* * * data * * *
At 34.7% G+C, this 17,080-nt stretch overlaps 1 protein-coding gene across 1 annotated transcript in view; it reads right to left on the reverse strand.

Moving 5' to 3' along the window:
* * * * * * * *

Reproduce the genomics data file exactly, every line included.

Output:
At 34.7% G+C, this 17,080-nt stretch overlaps 1 protein-coding gene across 1 annotated transcript in view; it reads right to left on the reverse strand.

Moving 5' to 3' along the window: